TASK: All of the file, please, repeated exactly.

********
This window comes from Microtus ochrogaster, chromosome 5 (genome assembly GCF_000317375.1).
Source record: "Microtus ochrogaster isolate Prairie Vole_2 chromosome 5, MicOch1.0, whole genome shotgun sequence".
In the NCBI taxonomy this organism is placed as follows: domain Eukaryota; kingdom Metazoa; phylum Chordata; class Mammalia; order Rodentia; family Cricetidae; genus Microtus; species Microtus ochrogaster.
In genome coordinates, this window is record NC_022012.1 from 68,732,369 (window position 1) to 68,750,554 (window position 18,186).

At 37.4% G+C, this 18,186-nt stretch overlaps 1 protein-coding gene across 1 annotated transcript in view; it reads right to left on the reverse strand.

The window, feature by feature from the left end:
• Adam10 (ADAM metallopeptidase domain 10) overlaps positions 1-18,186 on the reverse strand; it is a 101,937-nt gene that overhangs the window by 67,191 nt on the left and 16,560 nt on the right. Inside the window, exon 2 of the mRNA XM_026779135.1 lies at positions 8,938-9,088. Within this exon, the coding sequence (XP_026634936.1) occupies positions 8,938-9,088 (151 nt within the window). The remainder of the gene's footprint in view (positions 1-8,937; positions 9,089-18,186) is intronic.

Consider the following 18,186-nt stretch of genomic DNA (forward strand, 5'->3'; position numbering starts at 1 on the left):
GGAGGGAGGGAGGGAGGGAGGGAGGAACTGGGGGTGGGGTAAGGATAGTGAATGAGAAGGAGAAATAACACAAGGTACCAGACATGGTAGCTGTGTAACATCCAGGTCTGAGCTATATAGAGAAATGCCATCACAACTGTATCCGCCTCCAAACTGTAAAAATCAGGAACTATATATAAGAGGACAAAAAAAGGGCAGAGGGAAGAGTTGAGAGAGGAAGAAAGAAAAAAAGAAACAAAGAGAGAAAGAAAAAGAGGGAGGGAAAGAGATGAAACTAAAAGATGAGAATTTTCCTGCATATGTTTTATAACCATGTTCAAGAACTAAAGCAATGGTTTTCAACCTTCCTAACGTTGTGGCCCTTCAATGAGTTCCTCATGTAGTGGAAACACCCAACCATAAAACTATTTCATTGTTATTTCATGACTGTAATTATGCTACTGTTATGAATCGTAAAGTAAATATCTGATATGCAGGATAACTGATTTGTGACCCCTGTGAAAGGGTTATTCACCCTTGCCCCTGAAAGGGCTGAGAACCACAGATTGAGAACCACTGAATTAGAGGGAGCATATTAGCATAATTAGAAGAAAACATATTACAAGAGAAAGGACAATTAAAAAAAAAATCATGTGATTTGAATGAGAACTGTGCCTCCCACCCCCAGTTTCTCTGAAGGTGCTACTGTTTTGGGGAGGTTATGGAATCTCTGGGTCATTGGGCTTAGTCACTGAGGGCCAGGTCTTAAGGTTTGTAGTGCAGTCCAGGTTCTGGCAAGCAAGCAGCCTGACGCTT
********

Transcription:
This window comes from Microtus ochrogaster, chromosome 5 (genome assembly GCF_000317375.1).
Source record: "Microtus ochrogaster isolate Prairie Vole_2 chromosome 5, MicOch1.0, whole genome shotgun sequence".
In the NCBI taxonomy this organism is placed as follows: domain Eukaryota; kingdom Metazoa; phylum Chordata; class Mammalia; order Rodentia; family Cricetidae; genus Microtus; species Microtus ochrogaster.
In genome coordinates, this window is record NC_022012.1 from 68,732,369 (window position 1) to 68,750,554 (window position 18,186).

At 37.4% G+C, this 18,186-nt stretch overlaps 1 protein-coding gene across 1 annotated transcript in view; it reads right to left on the reverse strand.

The window, feature by feature from the left end:
• Adam10 (ADAM metallopeptidase domain 10) overlaps positions 1-18,186 on the reverse strand; it is a 101,937-nt gene that overhangs the window by 67,191 nt on the left and 16,560 nt on the right. Inside the window, exon 2 of the mRNA XM_026779135.1 lies at positions 8,938-9,088. Within this exon, the coding sequence (XP_026634936.1) occupies positions 8,938-9,088 (151 nt within the window). The remainder of the gene's footprint in view (positions 1-8,937; positions 9,089-18,186) is intronic.

Consider the following 18,186-nt stretch of genomic DNA (forward strand, 5'->3'; position numbering starts at 1 on the left):
GGAGGGAGGGAGGGAGGGAGGGAGGAACTGGGGGTGGGGTAAGGATAGTGAATGAGAAGGAGAAATAACACAAGGTACCAGACATGGTAGCTGTGTAACATCCAGGTCTGAGCTATATAGAGAAATGCCATCACAACTGTATCCGCCTCCAAACTGTAAAAATCAGGAACTATATATAAGAGGACAAAAAAAGGGCAGAGGGAAGAGTTGAGAGAGGAAGAAAGAAAAAAAGAAACAAAGAGAGAAAGAAAAAGAGGGAGGGAAAGAGATGAAACTAAAAGATGAGAATTTTCCTGCATATGTTTTATAACCATGTTCAAGAACTAAAGCAATGGTTTTCAACCTTCCTAACGTTGTGGCCCTTCAATGAGTTCCTCATGTAGTGGAAACACCCAACCATAAAACTATTTCATTGTTATTTCATGACTGTAATTATGCTACTGTTATGAATCGTAAAGTAAATATCTGATATGCAGGATAACTGATTTGTGACCCCTGTGAAAGGGTTATTCACCCTTGCCCCTGAAAGGGCTGAGAACCACAGATTGAGAACCACTGAATTAGAGGGAGCATATTAGCATAATTAGAAGAAAACATATTACAAGAGAAAGGACAATTAAAAAAAAAATCATGTGATTTGAATGAGAACTGTGCCTCCCACCCCCAGTTTCTCTGAAGGTGCTACTGTTTTGGGGAGGTTATGGAATCTCTGGGTCATTGGGCTTAGTCACTGAGGGCCAGGTCTTAAGGTTTGTAGTGCAGTCCAGGTTCTGGCAAGCAAGCAGCCTGACGCTT